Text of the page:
Entrance sign at Tampa Police Department headquarters.
As the family of Dusharn Weems seeks justice in court for their loved one who died after being run over by a Tampa Police Department officer, the cops have tried to use a controversial legal doctrine to have the case thrown out.
But a judge has ruled against TPD’s argument for qualified immunity, which is often used to protect officers accused of wrongdoing, leading police transparency advocates to call for an end to it.
Court documents obtained by Creative Loafing Tampa Bay show that Judge Mary Scriven wrote on Jan. 30 that TPD couldn’t prove Weem’s constitutional rights were upheld when he was run over—which is required in cases where qualified immunity is utilized.
On Oct. 20, 2017, Weems was running on foot from a police traffic stop where he was pulled over in a vehicle that was reported stolen two days earlier. Officer Brian Kremler pursued him into a nearby parking lot and drove toward Weems until his squad car collided with him, dashcam video shows.
“Well, you ain’t going nowhere,” Kremler said after Weems hit the ground.
TPD said in the court documents that it wasn't Kremler’s voice in the video, but provided no evidence.
The court also noted that it seemed like the officer didn’t hurry to help the man who he had just run into. “It does not appear from the dash cam video that officer Kremler rushed to provide immediate aid to Weems,” the court filing said.
The 23-year-old died four days later in the hospital due to the injuries sustained by the collision, leaving behind a young daughter. He was unarmed when Kremler struck him.
According to a 2019 Tampa Bay Times article that was published when the family filed its lawsuit, an autopsy found that Weems died from blunt impact to the head that resulted in a skull fracture, causing contusions and lacerations on his brain.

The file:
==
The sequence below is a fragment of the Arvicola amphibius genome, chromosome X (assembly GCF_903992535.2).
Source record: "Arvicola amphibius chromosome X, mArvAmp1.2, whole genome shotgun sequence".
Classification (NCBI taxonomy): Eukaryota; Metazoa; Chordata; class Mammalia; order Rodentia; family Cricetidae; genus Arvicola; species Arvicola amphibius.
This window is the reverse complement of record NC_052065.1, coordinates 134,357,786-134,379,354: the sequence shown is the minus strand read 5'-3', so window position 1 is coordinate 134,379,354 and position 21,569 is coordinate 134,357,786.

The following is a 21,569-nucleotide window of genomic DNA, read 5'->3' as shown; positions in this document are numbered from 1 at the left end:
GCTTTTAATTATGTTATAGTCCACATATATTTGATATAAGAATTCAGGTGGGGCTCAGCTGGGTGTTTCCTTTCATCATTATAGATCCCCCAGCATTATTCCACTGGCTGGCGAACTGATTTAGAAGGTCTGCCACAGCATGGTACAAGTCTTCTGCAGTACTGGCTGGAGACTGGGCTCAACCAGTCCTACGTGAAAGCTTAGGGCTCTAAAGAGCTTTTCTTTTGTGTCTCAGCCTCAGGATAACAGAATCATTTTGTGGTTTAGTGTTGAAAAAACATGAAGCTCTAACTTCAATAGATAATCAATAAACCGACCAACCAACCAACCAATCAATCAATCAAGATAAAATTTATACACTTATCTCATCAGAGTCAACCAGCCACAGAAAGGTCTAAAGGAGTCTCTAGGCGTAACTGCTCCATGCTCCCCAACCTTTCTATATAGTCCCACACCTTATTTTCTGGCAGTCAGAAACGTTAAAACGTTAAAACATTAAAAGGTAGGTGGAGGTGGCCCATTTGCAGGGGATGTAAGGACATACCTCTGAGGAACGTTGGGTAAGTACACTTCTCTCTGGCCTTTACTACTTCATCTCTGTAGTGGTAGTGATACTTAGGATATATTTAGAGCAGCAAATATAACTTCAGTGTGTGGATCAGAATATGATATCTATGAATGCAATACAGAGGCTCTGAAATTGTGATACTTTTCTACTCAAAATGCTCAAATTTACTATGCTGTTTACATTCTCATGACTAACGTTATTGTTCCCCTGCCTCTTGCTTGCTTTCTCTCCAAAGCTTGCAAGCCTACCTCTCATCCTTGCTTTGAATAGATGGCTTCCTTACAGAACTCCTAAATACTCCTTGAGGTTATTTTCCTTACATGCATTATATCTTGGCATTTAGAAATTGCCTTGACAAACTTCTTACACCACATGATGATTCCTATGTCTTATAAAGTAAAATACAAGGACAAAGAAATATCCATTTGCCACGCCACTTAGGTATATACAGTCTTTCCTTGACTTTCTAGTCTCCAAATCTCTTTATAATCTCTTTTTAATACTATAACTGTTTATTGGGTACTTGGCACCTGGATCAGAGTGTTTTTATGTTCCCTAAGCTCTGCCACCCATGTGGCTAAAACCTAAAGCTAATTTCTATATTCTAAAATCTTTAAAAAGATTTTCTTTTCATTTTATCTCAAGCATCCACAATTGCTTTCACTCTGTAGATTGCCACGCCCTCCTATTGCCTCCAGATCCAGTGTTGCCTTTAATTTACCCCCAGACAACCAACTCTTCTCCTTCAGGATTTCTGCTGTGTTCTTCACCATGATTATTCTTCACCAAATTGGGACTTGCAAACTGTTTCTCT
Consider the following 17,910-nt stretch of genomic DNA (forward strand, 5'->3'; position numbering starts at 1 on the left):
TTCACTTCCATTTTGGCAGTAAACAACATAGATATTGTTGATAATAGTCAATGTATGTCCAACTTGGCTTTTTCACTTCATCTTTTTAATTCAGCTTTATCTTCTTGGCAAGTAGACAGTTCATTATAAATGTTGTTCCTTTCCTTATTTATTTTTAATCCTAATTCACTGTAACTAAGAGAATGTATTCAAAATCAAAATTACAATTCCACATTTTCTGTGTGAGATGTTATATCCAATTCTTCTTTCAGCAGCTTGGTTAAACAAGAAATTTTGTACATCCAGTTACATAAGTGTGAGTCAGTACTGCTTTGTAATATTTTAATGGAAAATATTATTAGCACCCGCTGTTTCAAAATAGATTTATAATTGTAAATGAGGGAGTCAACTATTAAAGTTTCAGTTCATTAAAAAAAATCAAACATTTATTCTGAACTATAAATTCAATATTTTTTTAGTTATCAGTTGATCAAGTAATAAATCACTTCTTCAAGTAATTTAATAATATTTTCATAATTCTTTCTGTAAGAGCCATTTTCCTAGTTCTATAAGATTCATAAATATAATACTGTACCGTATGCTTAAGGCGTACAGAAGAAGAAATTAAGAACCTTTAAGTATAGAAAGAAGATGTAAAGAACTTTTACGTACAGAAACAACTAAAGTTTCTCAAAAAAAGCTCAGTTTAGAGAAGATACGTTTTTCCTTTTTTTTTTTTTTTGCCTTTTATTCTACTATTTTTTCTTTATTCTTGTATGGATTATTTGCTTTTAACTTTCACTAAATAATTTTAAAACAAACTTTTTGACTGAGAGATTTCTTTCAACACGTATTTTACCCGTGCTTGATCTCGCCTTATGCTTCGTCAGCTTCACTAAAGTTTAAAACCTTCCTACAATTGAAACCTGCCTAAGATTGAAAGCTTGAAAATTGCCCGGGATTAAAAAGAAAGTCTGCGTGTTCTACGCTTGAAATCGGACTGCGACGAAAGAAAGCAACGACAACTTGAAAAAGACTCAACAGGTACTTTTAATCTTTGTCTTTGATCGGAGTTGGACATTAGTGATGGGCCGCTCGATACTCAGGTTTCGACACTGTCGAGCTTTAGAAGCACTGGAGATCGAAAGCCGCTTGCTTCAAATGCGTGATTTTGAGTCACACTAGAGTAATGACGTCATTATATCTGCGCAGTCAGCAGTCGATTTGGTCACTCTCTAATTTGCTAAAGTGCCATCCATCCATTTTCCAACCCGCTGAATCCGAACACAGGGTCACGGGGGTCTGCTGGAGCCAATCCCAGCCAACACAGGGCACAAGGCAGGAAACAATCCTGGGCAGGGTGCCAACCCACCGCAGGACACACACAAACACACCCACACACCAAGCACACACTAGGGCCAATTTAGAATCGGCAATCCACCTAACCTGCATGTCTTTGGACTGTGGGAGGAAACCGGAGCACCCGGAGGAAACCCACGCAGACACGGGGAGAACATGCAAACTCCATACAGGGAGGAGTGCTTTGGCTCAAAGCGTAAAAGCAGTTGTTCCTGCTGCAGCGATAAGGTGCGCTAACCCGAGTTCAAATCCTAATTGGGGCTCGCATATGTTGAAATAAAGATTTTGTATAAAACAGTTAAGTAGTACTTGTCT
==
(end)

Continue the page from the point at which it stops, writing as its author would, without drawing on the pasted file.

No media alert was issued when Weems went to the hospital, and his devastated family had to find out on their own that he was hooked up to life support in the days before he passed.
The coroner’s report listed Weems’ death as an accident, saying that he was “struck by police cruiser while running through parking lot.”
However, as Judge Scriven pointed out in court filings, Kremler and TPD’s claim that his striking of Weems was purely accidental hasn’t been proven.
Scriven said that the Fourth Amendment protects citizens from unreasonable searches and seizure by law enforcement.
She added that Officer Kremler contends that the evidence supports that he did not technically “seize” Weems, because he claims he did not intentionally strike Weems with his vehicle.
Kremler argues instead that Weems ran into the passenger side of his vehicle and that he did not use the vehicle to stop or strike Weems as a maneuver to end the foot chase.
In his deposition, Kremler had even argued that he somehow didn’t even see his vehicle and Weems collide. But Scriven pointed out that when viewing the dashboard camera video, it’s not so cut and dry.